Chapter I - Setting the Stage
The Kingdom of France has been ruled by the House of Capet since the late 10th century when Hugh Capet rose to the throne of France. Roughly three hundred years later, Phillip IV became king of France. His predecessors all failed to unite the French lands and the English King Edward II Plantagenet was still Duke of Aquitaine.
In 1310 France was everything but unified - Anjou, Armagnac, Auvergne, Bourbonnais, Burgundy, Foix, Orleanais, and Berry had all sworn their allegiance to Phillip IV but it was rumored that the Duke of Burgundy was making plans to eventually break free.
Dauphine had joined the Holy Roman Empire, which was ruled by the Count of Luxembourg. Phillip IV knew that reconquer the Dauphine was only possible by facing the Emperor on the battlefield.
On New Years' Day of 1310, Phillip IV met with his small council, composed of bureaucrat Joseph de Siroac, diplomat Jules de La Monthe and army reformer Louis Francois de Luynes to discuss the Flemish threat. The small council advised the King to expand the standing army by 4.000 crossbowmen and furthermore, it was agreed to conduct a spy mission in Picardie in order to connect Calais with Caux by direct land connection but since the Flemish were allied with the despised English war was not an option for the moment.
The French Aristocracy was powerful and quite influential and provided the kingdom with better cavalry units. Aristocrats also believed that they were natural leaders (+1 leader without upkeep, +10% cavalry combat ability, -10% cavalry cost, -10% national manpower modifier
). Some of the leading noble families had good ties with the crowns of Aragon and Austria, which led to new alliances.
Francois, Phillip IV's new-born son, was the heir of the throne but because the king was already 41 years old, he made plans for a potential regency and decided that Pierre La Porte, his old friend and archbishop of Reins, should rule in the name of Francois until he comes of age. News spread through Western Europe that Bremen was elected leader of the Hanseatic Union.
A Scottish courier from Edinburgh arrived in Paris informing the small council that King Robert I of House Bruce had guaranteed the independence of France. The small council was most amused by this and wondered what intentions King Robert I had.
Plans were made to go to war against Provence/Naples and so two envoys were sent to Barcelona and Wien to enquiry whether they would support the just and noble French cause. The envoys returned home with good news and war was declare in mid February. General de Castaing led the royal army which attacked marched on Marseille and Avignon - the Pope joined the war on the defensive side.
The influential aristocracy demanded that one of their own should be appointed as judge of Toulouse. Phillip IV was tired of their constant demands and decided it was better to let the people vote, which greatly reduced the aristocratic power in Toulouse. After the siege of Avignon was won, a peace treaty was signed in Firenze with the Pope in exchange for 47 ducats.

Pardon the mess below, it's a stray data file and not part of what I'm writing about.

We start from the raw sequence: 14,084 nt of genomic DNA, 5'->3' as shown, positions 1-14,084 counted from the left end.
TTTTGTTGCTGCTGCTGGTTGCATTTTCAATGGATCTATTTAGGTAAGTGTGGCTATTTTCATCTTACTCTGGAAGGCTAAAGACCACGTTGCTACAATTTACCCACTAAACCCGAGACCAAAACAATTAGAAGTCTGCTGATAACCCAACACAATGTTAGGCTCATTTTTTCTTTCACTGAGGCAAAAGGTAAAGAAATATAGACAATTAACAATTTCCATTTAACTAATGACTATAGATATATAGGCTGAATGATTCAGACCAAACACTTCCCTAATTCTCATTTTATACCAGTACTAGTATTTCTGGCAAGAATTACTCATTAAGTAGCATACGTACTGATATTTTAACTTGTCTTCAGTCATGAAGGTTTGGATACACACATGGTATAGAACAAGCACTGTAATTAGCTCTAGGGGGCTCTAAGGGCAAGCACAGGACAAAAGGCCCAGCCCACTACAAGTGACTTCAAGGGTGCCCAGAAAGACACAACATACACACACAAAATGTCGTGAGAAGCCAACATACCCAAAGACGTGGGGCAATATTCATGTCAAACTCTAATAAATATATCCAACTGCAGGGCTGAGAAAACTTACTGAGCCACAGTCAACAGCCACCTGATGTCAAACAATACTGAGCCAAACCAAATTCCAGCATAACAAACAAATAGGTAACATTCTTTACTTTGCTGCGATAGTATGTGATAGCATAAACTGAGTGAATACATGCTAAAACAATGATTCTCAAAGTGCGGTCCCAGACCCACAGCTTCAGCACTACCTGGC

The war with Naples was going well - by February of 1313 all of Provence was occupied but the Neapolitan king refused to accept the French terms for peace. In the meantime, Habsburg troops were making progress and laid siege on Napoli after occupying Pescara and L'Aquila. Trinacrian forces were pushing towards Napoli from the south and took Calabria.
After more than three years of war, peace was made with Naples. Toulon and Marseille were returned to their rightful owner - Anjou.
In a small council meeting, Siorac pointed out that the stability level of certain provinces could be higher and therefore he proposed a new policy which aimed at increase stability (Increase Stability policy was enacted
de La Mothe published a manual called The Blue Book which explained how to improve relations with foreign countries more efficiently.
Phillip IV was still upset that his predecessors never reconquered Lyon and so he declared war on Dauphine in the January of 1315. He made an alliance with Castile because he knew that the Holy Roman Emper was going to take over leadership.
And it happened as he had predicted.
Orleanais and Bourbonnais both sent messengers to Paris to ask the small council that appoint a regional governor in their respective counties.
The French army occupied most Brittany by 1317 and in a separate peace Armor, Brest and Tregor were incorporated into the Kingdom. General Castaing led an army to Dauphine, which had previously lost its entire army. Soon Lyon, Gap and Bourg were occupied. The siege of Grenoble proved to be much more difficult because the city was located in the Alps. After suffering high attrition for over 750 days, the city watch at last raised the white flag and opened the city gates.
Henri VII, Holy Roman Emperor, realized that the war was lost and accepted the Phillip IV's demands to return Bourg, Lyon, Grenoble and Gap to France. The country was at peace again and the King was advised to remain at peace for a few years because the people were tired of war (war exhaustion is 4.16 and manpower pool is depleted
). News spread from the British Isles that Scotland had conquered most of Ireland.
Joseph de Siorac hired a cartographer to draw a map of Western Europe and Northern Africa. Once completed, de Siorac gave the map to Philip IV. The King was pleased with the state of the world - only the Austrians were worrying him. Frederich von Habsburg, King of Austria, became also King of Bohemia.
To be continued...